Juancito Pinto was a little drummer boy, who had traded his drum for a rifle during the War of the Pacific of the 1880s. He perished at the hands of the Chilean army and his name is still synonymous with Bolivia’s long standing attempts to recuperate sovereign access to the sea. His legacy lives on when the Bolivian Ministry of Education implemented the “Bono Juancito Pinto,” which is a cash payment of Bs. 200 (approximately 15 USD) to each child, upon condition that they are enrolled and are attending primary school.
Marco, a blogger from Tarija, recalls portraying young Juancito in a school play. Even though he would have preferred to have assumed the role of more well-known heroes like Eduardo Avaroa or Ladislao Cabrera, he sees the new government policy as something that can improve the lives of children in Bolivia. He writes in his blog Pandemonium [ES] that he understands some of the criticisms, but he thinks this is something positive:
Me ubicaré entre los defensores de la medida. ¿Por qué? Por una sencilla razón. Porque el solo hecho de garantizar, que miles de niños bolivianos vayan al colegio por lo menos hasta quinto básico y ahí además reciban gratis un buen desayuno escolar (al respecto aplaudo la profundización de esta medida implementada por la Prefectura de Tarija) es, no un pequeño avance, sino un paso de titán.No hay que ser un experto en desarrollo humano para comprender que el reducir los niveles de deserción escolar y de desnutrición infantil nos da una esperanza real de un futuro mejor.
I stand with those that defend this measure. Why? For one simple reason because it guarantees that thousands of Bolivian children attend school at least through primary school and also receive a free school breakfast (I also applaud the further efforts of the Tarija Prefecture), which is not just a small accomplishment, but a giant step. One does not need to be an expert in human development to understand that reducing the levels of school dropout and child malnutrition provides us a real hope of a better future.
In addition, Sergio Asturizaga of Así Como Me Ves Me Tienes [ES], wonders whether there might be a better way to distribute the money, so that Bolivians do not expect and become dependent on these funds. He suggests that perhaps this money could be used to improve the school infrastructure or that the funds could be used to be exchanged for goods that the children could use. At any rate, he says that these funds infused into the economy could do a lot of good.
This incentive, as Marco stated earlier, will try to reverse the high levels of poverty found in Bolivia. The anonymous blogger Morir Antes Esclavos Vivir [ES] talks about the latest figures released by the United Nations Development Programme, which shows some very sobering statistics regarding poverty in Bolivia. Of the 177 countries listed in this index, Bolivia falls at 115. Among other statistics, it found that Bolivia has the third lowest life expectancy in the hemisphere. Even though these figures are alarming, he says “We are all guilty. All of us, as Bolivians, have our own share of responsibility in these statistics. In addition, now it also makes us responsible to look and create solutions.”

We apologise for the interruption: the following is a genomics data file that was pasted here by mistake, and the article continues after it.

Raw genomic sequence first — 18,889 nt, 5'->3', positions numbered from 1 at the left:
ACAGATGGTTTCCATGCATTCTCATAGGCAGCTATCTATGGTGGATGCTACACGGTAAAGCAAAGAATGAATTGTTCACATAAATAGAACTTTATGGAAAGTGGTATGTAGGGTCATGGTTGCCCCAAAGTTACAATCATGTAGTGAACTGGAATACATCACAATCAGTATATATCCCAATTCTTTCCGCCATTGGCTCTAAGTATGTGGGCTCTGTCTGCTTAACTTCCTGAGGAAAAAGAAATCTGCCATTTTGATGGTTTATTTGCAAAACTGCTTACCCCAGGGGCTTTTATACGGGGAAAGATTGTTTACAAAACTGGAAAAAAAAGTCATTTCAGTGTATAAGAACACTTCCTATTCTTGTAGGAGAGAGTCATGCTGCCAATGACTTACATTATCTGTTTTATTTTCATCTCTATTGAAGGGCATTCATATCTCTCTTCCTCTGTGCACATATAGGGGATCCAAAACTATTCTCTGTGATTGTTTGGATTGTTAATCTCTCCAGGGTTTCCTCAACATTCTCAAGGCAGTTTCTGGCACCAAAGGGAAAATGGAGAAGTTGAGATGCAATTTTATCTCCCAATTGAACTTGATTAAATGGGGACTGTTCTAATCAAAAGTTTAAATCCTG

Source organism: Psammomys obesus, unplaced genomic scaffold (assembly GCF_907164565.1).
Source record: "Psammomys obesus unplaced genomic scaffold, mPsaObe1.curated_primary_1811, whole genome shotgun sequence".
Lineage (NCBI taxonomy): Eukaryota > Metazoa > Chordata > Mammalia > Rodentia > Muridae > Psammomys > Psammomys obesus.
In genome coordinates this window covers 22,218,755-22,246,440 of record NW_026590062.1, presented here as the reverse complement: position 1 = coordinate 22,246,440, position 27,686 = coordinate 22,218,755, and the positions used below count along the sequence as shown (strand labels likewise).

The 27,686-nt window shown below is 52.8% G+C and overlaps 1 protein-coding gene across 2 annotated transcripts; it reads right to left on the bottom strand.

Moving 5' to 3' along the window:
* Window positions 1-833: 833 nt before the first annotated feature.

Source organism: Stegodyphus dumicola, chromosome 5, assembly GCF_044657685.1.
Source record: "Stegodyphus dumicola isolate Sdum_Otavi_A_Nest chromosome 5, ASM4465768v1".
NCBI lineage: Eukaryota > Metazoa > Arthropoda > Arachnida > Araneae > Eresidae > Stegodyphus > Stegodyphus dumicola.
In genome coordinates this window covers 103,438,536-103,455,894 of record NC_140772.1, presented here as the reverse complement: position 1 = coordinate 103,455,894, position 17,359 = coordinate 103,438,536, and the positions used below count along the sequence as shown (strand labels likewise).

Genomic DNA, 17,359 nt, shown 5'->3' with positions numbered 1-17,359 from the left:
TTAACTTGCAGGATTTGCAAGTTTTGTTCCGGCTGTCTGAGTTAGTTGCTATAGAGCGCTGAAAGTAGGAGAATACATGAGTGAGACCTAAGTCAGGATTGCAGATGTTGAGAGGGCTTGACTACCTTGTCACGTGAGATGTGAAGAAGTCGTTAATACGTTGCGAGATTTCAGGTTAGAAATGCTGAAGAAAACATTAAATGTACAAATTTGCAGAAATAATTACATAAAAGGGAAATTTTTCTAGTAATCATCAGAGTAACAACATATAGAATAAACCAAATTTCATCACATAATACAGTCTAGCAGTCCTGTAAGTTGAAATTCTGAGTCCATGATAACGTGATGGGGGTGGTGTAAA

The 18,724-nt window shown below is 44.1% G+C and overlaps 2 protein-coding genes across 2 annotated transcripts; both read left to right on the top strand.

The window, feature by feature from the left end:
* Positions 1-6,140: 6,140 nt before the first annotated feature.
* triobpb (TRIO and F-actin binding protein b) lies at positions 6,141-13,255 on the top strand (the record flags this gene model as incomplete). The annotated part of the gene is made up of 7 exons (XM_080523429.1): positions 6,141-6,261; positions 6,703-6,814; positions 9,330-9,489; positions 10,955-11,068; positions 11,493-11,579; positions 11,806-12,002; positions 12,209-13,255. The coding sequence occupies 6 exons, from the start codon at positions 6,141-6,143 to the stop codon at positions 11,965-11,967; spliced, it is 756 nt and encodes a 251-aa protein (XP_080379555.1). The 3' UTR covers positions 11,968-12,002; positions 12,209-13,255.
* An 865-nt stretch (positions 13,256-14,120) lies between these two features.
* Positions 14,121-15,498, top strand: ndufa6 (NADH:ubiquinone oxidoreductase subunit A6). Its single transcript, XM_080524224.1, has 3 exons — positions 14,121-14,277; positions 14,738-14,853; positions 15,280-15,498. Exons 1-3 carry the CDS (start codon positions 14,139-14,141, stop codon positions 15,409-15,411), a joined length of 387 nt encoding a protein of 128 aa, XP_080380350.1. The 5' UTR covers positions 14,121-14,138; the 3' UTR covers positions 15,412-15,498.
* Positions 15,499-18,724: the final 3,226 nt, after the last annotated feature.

The level of poverty has forced many Bolivians to abandon the country. Each day, hundreds of Bolivians board planes with destination of Europe for greener pastures. Sebastian Molina of Plan B [ES] writes about this depressing exodus after returning from the Santa Cruz airport.
Las colas en migración, en búsqueda del pasaporte que les permita salir -”de una buena vez”- de Bolivia, son permanentemente largas. Las publicidades en la radio sobre agencias de viaje que lo llevan a uno a España “como si fuera turista”, no son más que un insulto. “¡Si lo deportan, le regalamos otro pasaje!”
¿Han visto cómo son las despedidas en el aeropuerto? Quedan la abuela, quedan los niños, quizás queda la esposa. Queda la foto partida. Y el abrazo. Y la familia. Es demasiado grave.
Ayer lo vi nuevamente y ya no pude soportarlo. Hay que hacer algo al respecto.
Permanent long lines form at the immigration department by those looking for a passport in order to leave Bolivia “once and for all”. Radio advertisements from travel agencies claim to take you to Spain “as if you were a tourist” and it is insulting to hear, “If they deport you, we’ll give you another ticket!”
Have you seen the farewells at the airport? The grandmother stays behind, the children stay behind, sometimes the wife. The photograph is torn, as do the hugs and the family. It is very dire.
Yesterday, I saw it again and I couldn’t stand it. Something must be done about it
Finally, Alvaro Garcia, who hails from Cochabamba, recently observed that it seems that Santa Cruz boasted the highest number of Bolivian blogs. What about the blogs from his hometown? He set out to change that by recruiting blogs from Cochabamba and by looking for other blogs by Cochalo/as. He launched a campaign called Orgullosmante Cochal@ (Proudly Cochalo) at this blog La Bitácora de Balú [ES] complete with banners. Already the effort has paid off as the blogroll continues to grow of bloggers from Cochabamba.